Not so fast. Even with social media’s integration into our professional and personal lives, many employers remain quite wary about using it as part of an employment background check.

According to HireRight’s 2015 Employment Screening Benchmarking Report, nearly two-thirds (64 percent) of respondents answered that social media is not used in their organization’s screening process.

This may be because government regulations prohibit hiring discrimination based on federally protected information like religion, race, age, or disability.

Using social media to uncover information may unwittingly uncover sensitive information that could leave organizations vulnerable to claims of discrimination.

As a result, some organizations have policies that discourage the use of social media for candidate screening.

5. “The organization I want to work for is going to entirely base their decision on this background check.”

While a background check is a very important component of any careful hiring process, you may want to let them know that it is not the only criteria upon which you’re basing a hiring decision.

Each organization is different, and prospective employees may be hired or declined based on many other criteria beyond the background check, including suitability to the position, experience, professional aspirations, personality, ability to fit within a corporate culture, and a great many other factors.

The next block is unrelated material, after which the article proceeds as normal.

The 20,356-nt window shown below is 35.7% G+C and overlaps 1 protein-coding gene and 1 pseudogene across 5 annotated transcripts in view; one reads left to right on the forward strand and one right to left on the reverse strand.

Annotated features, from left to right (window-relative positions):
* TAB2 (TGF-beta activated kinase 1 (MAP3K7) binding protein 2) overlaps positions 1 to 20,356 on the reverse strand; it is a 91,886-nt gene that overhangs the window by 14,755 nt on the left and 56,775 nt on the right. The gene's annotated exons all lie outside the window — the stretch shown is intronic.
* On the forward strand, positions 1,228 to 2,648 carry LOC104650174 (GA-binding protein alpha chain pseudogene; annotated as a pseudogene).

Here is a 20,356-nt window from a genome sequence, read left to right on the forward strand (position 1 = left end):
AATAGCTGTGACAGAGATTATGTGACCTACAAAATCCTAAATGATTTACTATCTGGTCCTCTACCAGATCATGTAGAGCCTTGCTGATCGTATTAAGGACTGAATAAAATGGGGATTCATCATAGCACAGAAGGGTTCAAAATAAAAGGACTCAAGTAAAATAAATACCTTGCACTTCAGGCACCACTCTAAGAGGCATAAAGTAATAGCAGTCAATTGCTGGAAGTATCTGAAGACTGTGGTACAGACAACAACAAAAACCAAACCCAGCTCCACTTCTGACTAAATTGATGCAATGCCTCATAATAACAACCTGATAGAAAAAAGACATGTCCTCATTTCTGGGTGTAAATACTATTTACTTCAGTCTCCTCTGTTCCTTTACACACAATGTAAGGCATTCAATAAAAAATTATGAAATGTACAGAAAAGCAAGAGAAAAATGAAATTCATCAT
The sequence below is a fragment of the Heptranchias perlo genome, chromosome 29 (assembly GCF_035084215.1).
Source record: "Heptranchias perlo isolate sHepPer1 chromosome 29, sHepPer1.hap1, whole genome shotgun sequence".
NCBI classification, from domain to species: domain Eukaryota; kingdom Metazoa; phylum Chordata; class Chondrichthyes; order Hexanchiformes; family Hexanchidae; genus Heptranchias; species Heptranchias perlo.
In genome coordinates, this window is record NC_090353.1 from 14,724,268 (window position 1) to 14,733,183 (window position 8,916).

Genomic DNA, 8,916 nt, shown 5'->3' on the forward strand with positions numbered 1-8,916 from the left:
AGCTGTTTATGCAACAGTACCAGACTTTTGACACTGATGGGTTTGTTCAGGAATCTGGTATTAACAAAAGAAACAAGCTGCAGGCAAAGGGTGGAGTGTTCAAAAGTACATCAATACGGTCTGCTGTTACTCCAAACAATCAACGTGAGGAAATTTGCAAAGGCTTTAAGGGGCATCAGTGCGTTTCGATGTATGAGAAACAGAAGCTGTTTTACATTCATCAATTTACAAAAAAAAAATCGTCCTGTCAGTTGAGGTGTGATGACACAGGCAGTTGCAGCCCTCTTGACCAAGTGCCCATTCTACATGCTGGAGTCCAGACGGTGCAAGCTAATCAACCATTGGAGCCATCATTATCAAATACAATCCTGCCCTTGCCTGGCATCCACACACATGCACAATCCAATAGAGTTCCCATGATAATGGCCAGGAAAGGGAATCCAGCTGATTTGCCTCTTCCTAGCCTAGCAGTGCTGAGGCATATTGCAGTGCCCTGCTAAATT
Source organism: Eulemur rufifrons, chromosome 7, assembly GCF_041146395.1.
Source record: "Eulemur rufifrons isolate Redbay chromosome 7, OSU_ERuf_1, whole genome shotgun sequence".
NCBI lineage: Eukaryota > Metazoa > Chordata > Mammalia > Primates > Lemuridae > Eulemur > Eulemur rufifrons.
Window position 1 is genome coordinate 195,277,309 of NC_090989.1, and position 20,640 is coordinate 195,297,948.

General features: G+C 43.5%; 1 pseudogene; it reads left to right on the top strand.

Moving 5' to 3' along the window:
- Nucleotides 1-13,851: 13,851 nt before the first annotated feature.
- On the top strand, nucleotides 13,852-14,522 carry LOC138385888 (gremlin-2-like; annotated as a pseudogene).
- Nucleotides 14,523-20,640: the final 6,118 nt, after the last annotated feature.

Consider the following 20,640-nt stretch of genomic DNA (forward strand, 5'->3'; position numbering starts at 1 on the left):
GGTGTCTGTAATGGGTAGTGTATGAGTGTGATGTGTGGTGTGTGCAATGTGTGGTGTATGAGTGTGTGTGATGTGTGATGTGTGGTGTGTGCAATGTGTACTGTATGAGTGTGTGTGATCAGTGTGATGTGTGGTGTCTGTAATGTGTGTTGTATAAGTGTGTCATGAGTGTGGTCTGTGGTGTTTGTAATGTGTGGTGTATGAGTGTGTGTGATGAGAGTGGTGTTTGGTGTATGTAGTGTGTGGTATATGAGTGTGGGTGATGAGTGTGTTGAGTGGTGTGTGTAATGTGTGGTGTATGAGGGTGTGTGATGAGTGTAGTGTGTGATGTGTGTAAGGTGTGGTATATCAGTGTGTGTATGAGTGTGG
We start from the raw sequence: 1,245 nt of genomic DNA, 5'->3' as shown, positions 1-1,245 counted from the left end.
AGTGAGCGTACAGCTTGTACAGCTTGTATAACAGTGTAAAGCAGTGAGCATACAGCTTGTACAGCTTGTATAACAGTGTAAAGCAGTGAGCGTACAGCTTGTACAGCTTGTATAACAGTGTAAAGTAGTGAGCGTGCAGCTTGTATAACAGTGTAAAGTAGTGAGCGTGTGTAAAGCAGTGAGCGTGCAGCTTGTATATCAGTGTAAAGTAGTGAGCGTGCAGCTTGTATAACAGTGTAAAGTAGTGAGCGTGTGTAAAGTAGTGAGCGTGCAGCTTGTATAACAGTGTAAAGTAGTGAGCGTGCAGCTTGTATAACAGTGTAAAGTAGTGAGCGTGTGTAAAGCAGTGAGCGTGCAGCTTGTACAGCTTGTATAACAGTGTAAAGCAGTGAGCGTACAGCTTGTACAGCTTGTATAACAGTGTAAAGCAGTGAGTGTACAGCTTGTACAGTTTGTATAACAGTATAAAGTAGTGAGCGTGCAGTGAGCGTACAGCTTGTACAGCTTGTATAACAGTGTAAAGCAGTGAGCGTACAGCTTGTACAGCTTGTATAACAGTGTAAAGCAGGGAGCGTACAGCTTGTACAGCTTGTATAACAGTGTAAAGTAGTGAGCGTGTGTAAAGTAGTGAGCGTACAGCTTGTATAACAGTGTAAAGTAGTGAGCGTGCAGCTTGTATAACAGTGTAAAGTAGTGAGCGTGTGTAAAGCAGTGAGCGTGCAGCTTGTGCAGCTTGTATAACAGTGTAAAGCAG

Many of the fears candidates have regarding the background check process stem from misconceptions lots of people have about how a check works.

After dispelling these common misconceptions on the front end with a more accurate depiction of a background check, you can also go a long way in building trust with your candidate by letting them know that a properly performed check is simply a step in helping your candidate get hired.

The most effective advice to give your candidate is to be as honest and forthright during the application and interview process, so that the background check functions just to verify what’s been voluntarily provided.

Remember that a background check is there to help create a more positive experience for your future employee.

After all, we all want to work with people who are qualified for the jobs they’re doing, are honest about their backgrounds, and will contribute to the employer’s success over time.